Richard Eibach

Associate Professor; Faculty of Arts Associate Dean, Undergraduate Studies

Richard Eibach.
BA (Cornell), PhD (Cornell)

Contact information

Research interests

My research focuses on social judgment, with an emphasis on the study of construal processes, naive realism, and egocentrism. More specifically I study judgmental biases that influence perceptions of social and personal change. I apply a constructivist perspective, investigating how psychological biases interact with dominant cultural frames to influence judgments of change. My research examines individual biases that cause people to perceive illusory patterns of societal decline, intergroup biases that polarize perceptions of progress towards racial and gender equality, and the phenomenological cues that influence the recognition of personal aging. I am also interested in social movement dynamics, the development of moral panics, and the relative success of competing ideologies. The theme of change links my interests in social judgment, autobiographical memory processes, intergroup conflict, political psychology, and life-course transitions.

Selected publications

  • Eibach, R. P., & Libby, L. K. (in press). Ideology of the good old days: Exaggerated perceptions of moral decline and conservative politics. In, J. T. Jost, A. Kay, and H. Thorisdottir (Eds.), Social and psychological bases of ideology and system justification. New York: Oxford University Press.
  • Libby, L. K., & Eibach, R. P. (in press). Seeing the links between the personal past, present, and future: How imagery perspective in mental simulation functions in defining the temporally extended self. In K. Markman & S. Klein (Eds.), The handbook of imagination and mental simulation. New York: Psychology Press.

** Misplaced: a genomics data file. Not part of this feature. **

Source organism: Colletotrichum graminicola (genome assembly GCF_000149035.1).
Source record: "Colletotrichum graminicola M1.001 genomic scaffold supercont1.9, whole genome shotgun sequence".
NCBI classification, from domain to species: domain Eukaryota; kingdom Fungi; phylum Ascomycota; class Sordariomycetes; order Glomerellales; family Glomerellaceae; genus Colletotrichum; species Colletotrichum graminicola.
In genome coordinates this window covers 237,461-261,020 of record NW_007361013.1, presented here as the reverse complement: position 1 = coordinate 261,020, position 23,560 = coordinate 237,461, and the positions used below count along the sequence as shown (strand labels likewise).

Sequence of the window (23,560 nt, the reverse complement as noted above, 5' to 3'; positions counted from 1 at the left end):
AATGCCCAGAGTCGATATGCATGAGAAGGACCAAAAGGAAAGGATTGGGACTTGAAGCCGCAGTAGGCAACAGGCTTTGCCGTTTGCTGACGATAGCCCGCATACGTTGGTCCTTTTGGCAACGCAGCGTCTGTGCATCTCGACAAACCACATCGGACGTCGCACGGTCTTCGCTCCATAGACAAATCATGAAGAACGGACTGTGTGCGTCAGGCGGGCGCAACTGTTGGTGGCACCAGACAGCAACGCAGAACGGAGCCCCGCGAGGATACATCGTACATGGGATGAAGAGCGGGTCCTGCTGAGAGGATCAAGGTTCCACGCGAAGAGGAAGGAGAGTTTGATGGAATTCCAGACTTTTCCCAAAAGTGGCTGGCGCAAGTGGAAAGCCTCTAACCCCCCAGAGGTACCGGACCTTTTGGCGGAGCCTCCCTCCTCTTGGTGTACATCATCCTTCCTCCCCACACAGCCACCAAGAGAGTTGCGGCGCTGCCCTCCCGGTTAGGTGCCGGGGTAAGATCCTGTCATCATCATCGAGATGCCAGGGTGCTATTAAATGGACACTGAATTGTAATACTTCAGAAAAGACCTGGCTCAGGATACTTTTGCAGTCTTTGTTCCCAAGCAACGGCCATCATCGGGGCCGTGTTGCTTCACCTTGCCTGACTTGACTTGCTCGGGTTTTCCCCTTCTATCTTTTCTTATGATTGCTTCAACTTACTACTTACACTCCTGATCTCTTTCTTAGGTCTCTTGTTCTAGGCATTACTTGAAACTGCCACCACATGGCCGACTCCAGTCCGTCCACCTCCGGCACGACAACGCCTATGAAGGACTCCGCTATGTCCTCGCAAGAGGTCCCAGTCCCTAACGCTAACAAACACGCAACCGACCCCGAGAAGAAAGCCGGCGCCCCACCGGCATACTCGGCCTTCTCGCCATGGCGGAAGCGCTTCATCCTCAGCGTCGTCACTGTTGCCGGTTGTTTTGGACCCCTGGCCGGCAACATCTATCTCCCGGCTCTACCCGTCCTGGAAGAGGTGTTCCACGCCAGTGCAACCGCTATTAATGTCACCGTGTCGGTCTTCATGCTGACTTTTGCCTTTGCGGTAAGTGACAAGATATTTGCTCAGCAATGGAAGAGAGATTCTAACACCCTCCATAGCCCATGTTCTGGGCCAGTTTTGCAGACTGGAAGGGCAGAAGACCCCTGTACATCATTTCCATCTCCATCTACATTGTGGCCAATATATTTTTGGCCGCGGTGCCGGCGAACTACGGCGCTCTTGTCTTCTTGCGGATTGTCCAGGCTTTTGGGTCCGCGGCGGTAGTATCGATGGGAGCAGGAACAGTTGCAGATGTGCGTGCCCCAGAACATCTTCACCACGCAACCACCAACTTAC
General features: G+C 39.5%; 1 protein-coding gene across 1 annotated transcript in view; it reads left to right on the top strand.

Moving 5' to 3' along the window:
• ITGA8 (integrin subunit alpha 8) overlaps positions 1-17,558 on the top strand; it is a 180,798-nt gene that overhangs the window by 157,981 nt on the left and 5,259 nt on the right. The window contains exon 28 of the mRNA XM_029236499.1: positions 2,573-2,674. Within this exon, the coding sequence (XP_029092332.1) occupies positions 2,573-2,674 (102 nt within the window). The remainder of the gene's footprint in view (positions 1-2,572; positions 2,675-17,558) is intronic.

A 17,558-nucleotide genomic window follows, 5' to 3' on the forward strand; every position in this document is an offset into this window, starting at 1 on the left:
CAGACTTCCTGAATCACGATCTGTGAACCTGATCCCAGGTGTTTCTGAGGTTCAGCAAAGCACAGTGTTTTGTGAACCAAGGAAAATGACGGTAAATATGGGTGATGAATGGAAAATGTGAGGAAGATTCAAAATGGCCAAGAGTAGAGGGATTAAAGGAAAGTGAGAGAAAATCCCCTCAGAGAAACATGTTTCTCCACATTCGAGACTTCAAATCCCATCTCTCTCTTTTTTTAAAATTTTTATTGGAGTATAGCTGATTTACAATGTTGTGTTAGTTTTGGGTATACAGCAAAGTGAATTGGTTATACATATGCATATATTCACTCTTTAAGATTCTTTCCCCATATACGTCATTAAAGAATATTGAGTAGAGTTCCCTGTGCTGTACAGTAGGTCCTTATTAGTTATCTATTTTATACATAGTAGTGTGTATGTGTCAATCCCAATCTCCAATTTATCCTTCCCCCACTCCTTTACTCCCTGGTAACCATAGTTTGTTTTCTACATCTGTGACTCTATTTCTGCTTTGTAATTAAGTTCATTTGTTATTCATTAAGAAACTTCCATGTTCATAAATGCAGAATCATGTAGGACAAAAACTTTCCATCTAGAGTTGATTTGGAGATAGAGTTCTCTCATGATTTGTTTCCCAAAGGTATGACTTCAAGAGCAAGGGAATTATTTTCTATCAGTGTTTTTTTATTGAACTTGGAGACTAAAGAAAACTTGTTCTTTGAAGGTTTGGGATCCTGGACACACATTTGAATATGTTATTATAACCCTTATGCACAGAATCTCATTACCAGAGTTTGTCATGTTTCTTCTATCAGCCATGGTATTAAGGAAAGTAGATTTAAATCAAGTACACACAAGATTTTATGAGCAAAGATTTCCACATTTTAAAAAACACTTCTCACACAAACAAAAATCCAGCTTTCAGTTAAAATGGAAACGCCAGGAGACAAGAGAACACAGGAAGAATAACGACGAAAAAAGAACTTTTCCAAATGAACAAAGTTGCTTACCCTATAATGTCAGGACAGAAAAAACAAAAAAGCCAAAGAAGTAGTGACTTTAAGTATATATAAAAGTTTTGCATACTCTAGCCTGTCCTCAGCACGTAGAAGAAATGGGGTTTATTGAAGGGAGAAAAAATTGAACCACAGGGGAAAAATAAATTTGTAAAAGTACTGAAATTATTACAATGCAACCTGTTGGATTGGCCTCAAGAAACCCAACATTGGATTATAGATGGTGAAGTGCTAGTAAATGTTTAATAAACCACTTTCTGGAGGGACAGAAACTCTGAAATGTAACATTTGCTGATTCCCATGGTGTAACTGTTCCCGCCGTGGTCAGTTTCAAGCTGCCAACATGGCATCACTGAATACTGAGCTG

• Purdie-Vaughns, V. J., & Eibach, R. P. (2008). Intersectional invisibility: The distinctive advantages and disadvantages of multiple subordinate-group identities. Sex Roles, 59, 377-391.
  • Libby, L. K., Schaeffer, E. M., Eibach, R. P., & Slemmer, J. A. (2007). Picture yourself at the polls: Visual perspective in mental imagery affects self-perception and behavior. Psychological Science, 18, 199-203.
  • Libby, L. K., & Eibach, R. P. (2007). How the self affects and reflects the content and subjective experience of autobiographical memory. In, C. Sedikides, and S. Spencer (Eds.), Frontiers of social psychology: The self, (pp. 75-91). New York: Psychology Press.
  • Eibach, R.P., & Keegan, T. (2006). Free at last? Social dominance, loss aversion, and white and black Americans' differing assessments of progress towards racial equality. Journal of Personality and Social Psychology, 90, 453-467.
  • Eibach, R.P., & Ehrlinger, J. (2006). "Keep your eyes on the prize": Reference points and group differences in assessing progress towards equality. Personality and Social Psychology Bulletin, 32, 66-77.
  • Libby, L.K., Eibach, R.P., & Gilovich, T. (2005). Here's looking at me: The effect of memory perspective on assessments of personal change. Journal of Personality and Social Psychology, 88, 50-62.
  • Eibach, R.P., Libby, L.K., & Gilovich, T.D. (2003). When change in the self is mistaken for change in the world. Journal of Personality and Social Psychology, 84. 917-931.
  • Libby, L.K., & Eibach, R.P. (2002). Looking back in time: Self-concept change and visual perspective in autobiographical memory. Journal of Personality and Social Psychology, 82, 167-179.